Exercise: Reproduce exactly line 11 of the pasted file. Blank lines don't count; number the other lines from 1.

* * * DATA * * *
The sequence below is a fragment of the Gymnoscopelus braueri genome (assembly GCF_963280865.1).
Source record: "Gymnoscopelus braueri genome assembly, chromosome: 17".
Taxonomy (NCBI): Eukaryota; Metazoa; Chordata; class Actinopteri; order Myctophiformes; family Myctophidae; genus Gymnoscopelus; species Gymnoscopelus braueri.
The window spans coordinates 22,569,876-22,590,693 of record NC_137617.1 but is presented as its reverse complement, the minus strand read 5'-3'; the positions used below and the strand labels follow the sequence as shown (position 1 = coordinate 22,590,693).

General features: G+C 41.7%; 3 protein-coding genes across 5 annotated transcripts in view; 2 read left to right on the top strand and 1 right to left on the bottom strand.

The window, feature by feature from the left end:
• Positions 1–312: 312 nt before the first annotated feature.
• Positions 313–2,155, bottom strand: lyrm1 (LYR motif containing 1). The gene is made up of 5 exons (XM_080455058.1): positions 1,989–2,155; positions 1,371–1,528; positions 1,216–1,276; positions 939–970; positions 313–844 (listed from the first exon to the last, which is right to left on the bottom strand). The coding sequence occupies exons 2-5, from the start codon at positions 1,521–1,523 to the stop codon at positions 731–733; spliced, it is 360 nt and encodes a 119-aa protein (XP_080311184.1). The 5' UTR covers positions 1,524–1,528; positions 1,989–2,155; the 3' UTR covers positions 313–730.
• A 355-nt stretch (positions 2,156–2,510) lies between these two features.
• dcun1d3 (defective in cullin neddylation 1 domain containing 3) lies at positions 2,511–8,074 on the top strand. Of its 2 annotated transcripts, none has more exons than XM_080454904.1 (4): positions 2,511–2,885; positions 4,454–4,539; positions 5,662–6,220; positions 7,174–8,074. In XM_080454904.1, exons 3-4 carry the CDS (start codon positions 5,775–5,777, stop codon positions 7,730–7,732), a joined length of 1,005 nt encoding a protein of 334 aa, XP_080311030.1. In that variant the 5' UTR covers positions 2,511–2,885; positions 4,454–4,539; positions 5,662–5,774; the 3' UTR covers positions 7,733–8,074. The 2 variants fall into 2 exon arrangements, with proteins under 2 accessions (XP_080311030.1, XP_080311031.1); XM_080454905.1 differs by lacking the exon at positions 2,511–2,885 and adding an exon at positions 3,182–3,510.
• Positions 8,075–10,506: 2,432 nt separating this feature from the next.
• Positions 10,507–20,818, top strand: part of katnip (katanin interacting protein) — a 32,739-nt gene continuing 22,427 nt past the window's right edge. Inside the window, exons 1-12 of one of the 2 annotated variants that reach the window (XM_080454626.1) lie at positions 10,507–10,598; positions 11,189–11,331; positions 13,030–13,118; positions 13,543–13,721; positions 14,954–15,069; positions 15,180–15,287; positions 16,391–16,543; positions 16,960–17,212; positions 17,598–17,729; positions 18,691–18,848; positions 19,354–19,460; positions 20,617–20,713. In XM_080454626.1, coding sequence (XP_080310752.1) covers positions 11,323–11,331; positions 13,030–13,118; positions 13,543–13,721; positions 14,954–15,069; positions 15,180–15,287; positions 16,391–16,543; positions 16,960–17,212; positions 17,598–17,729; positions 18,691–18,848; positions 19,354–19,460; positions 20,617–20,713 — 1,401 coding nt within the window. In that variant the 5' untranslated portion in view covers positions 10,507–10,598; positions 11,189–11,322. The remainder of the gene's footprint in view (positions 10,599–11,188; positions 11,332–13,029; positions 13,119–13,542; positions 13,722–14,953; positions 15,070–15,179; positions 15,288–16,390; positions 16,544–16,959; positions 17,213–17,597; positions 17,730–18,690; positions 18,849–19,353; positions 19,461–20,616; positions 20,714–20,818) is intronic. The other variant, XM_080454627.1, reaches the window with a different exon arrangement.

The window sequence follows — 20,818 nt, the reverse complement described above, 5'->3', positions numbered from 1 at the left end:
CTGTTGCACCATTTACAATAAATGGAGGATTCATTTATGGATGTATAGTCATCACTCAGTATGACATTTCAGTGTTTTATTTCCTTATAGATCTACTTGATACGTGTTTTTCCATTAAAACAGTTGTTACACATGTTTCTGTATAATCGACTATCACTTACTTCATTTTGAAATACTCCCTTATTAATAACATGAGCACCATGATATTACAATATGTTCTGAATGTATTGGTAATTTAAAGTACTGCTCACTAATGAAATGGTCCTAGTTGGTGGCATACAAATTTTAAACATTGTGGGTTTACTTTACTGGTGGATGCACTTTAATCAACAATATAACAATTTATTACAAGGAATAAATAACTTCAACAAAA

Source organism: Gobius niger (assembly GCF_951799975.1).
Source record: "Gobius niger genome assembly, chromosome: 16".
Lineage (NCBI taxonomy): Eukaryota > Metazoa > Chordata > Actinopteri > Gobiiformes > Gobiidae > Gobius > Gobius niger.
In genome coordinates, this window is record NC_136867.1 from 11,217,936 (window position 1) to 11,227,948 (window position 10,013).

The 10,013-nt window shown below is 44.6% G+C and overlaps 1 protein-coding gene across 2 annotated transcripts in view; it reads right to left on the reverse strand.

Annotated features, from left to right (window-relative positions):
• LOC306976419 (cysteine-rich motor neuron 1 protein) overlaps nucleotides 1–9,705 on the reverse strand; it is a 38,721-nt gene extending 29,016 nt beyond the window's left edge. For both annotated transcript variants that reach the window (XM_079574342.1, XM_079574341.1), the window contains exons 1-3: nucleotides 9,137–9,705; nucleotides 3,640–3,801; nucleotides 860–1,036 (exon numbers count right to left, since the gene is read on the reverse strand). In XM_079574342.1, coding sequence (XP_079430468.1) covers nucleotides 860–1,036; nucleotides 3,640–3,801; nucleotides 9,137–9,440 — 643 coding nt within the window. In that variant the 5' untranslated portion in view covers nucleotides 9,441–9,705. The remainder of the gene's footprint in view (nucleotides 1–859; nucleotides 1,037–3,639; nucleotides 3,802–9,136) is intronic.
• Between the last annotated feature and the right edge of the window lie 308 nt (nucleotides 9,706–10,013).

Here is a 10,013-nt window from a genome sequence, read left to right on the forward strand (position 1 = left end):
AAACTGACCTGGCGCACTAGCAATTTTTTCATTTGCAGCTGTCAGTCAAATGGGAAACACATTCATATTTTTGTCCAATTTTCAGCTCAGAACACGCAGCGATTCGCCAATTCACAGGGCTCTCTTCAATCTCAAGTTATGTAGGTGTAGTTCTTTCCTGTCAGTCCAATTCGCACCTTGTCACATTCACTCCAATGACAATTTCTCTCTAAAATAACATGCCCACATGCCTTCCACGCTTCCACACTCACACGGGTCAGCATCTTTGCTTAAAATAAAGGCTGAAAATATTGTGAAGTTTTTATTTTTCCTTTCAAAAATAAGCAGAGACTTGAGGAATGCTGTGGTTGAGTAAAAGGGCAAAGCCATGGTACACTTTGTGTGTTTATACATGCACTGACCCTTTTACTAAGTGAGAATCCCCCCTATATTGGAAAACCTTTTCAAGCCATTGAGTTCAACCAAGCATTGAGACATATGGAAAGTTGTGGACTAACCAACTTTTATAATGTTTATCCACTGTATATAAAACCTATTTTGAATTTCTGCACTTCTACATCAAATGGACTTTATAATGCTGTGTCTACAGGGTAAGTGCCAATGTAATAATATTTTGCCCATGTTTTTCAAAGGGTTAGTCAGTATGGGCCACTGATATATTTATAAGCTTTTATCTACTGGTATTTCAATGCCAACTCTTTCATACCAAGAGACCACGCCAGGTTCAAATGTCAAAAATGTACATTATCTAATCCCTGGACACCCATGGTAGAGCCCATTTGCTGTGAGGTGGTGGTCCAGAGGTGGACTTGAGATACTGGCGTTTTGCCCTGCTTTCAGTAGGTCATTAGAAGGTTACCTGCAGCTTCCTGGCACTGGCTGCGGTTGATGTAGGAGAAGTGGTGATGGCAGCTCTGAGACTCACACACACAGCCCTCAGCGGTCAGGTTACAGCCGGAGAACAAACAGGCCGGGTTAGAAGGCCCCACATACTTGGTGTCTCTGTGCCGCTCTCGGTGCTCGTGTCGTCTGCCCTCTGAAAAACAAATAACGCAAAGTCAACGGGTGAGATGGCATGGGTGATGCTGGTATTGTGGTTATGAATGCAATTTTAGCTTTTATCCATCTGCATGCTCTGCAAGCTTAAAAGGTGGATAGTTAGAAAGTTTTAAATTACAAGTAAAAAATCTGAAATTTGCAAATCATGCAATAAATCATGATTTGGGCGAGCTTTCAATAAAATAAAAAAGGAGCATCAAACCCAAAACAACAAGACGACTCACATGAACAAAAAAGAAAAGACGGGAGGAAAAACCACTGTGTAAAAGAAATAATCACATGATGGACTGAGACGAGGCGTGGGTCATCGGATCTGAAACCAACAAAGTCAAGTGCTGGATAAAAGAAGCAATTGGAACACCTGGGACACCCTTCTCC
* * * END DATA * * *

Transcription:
• Positions 8,075–10,506: 2,432 nt separating this feature from the next.